What’s the difference between the 1979 and 2019 Book of Common Prayer? Which Prayer Book should I buy?


I get a fair number of great questions from our readers via our contact form (which goes straight to my email inbox). I’m going to start sharing some common questions and my answers in these blog posts. I hope they’re helpful. If you have a clear, charitable suggestion for how my answer to a given question might be improved, please let me know in the comments!

A reader asks:

What is the main difference between the 1979 and the 2019 versions of the Book of Common Prayer?

Which should I buy?

Here’s my answer

Hi ___! Great questions.


So, there’s plenty to say here! Let me start by noting that:

  1. This Rookie Anglican Guide to the Book of Common Prayer (BCP) is keyed to the 1979 Book of Common Prayer.
  2. I also wrote a Rookie Anglican Guide to the 2019 Book of Common Prayer.

If you read those two posts, you’ll have a decent idea of similarities and differences. If you want an exhaustive comparison/contrast between the 1979 and 2019 Prayer Books, see Drew Nathaniel Keane’s here.

You might also be interested in this appreciative review of the 2019 BCP written by an Episcopalian (who uses the 1979 BCP).

You should also know that you can browse the content of each BCP for free online:

As briefly as I can put it, here are some differences between the 1979 Book of Common Prayer and the 2019 Book of Common Prayer

The 1979 BCP is still the official Prayer Book of the Episcopal Church (TEC) in the USA. The 2019 BCP is the official Prayer Book of the Anglican Church in North America (ACNA), which is more theologically conservative than TEC and broke away from TEC for various reasons related to theology, sexuality, etc. (If you’d like an overview of recent Anglican history told from a conservative perspective, check out the “Anglican Reality Check” timeline from GAFCON here.)

Now, in my opinion, the 1979 Book of Common Prayer is still a great resource. It’s the first Prayer Book I ever used. My local ACNA church still uses it for Holy Communion services. It’s got both modern (Rite II) and traditional (Rite I) language options, a bunch of useful “Prayers and Thanksgivings,” and its Daily Office Lectionary follows the liturgical seasons (instead of the civil calendar), which I really like.

However, for various reasons associated with the history of the modern “liturgical renewal” movement, the 1979 BCP does represent a bit of a development *away* from the “classic” Prayer Book tradition of the 1662 Book of Common Prayer, which is still the official Prayer Book in the Church of England, and the BCP from which all other BCPs around the globe descended.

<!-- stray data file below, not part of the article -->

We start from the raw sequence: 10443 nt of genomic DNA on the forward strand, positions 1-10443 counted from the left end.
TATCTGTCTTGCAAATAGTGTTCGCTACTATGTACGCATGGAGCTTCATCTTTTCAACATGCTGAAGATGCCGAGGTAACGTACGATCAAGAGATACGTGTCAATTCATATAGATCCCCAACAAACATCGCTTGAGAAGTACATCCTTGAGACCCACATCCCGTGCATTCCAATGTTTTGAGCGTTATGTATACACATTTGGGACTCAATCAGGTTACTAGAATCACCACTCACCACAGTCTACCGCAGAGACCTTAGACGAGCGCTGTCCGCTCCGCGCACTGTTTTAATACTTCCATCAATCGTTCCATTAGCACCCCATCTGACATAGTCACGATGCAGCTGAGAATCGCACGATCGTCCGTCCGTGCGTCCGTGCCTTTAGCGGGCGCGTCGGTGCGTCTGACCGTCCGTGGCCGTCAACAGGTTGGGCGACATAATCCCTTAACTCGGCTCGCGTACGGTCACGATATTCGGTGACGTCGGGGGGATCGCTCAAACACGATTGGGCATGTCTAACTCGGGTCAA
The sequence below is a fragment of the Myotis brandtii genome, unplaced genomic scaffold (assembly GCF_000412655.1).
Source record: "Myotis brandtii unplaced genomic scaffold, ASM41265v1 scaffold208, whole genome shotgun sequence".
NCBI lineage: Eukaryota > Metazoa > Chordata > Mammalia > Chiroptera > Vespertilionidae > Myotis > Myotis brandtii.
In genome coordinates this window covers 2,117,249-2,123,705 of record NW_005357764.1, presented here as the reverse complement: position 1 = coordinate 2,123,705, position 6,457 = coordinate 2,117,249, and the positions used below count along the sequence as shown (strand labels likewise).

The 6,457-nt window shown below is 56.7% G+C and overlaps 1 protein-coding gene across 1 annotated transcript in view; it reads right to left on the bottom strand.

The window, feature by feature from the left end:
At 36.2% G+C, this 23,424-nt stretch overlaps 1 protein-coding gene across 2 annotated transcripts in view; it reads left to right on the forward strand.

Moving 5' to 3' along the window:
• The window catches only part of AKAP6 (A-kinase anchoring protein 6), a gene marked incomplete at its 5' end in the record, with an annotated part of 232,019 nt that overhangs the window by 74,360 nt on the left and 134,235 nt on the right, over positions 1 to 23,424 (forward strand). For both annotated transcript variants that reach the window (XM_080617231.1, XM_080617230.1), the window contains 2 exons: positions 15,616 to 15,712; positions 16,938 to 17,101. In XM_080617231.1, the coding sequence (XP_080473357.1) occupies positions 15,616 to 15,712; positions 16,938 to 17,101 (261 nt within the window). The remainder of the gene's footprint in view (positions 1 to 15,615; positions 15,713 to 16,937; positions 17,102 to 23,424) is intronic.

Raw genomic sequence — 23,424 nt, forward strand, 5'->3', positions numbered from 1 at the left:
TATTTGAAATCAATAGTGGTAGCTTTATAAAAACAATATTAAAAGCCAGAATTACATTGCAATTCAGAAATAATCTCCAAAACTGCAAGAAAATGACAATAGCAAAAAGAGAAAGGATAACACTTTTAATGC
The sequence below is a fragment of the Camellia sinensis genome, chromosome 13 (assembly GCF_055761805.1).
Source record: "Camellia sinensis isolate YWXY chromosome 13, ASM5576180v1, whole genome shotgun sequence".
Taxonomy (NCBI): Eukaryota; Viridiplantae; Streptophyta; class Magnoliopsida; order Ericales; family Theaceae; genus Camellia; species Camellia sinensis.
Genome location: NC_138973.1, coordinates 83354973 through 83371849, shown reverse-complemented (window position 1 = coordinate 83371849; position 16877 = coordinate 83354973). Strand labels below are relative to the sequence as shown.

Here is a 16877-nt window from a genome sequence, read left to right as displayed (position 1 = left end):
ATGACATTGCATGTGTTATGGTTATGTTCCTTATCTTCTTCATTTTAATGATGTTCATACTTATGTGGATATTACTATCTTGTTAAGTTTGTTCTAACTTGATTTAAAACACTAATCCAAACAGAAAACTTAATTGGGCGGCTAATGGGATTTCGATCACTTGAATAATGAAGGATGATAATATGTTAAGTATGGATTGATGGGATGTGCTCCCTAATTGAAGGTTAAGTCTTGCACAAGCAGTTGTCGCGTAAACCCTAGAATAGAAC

(You can browse the 1662 BCP for free online here. There’s also a fantastic “International Edition” of the 1662 BCP coming out from IVP in early 2021!)

The ACNA’s 2019 Book of Common Prayer is a purposeful attempt to take the 1979 BCP and *return* toward the tradition of the 1662 BCP, while still remaining a modern, comprehensive, and relatively easy-to-use resource. Read the Preface to the 2019 BCP, written by Archbishops Foley Beach and Robert Duncan, for a taste of the ACNA’s understanding of the 2019 BCP’s position within the Prayer Book tradition.

As for which edition of the Book of Common Prayer you should *purchase*, that depends.

As I say in my Rookie Anglican Guide to the BCP, in general, my advice is:

  1. Buy the BCP that your local church uses (if applicable). The Book of *Common* Prayer is, after all, designed to be used in community with others!
  2. Buy the BCP that you will actually *use*.

If you’re just going to be using the Prayer Book on your own, then take a look at the Daily Office sections for Morning and Evening Prayer in both BCPs (including the Daily Office Lectionaries at the back, the assigned daily Scripture reading plans), and go with the one that you see yourself actually using more often.

I hope that helps! Please feel free to follow up with further questions.

~ Josh

Published on

December 22, 2020


Joshua Steele

Josh Steele was the first Managing Editor of Anglican Compass. Learn more about him at joshuapsteele.com.

View more from Joshua Steele


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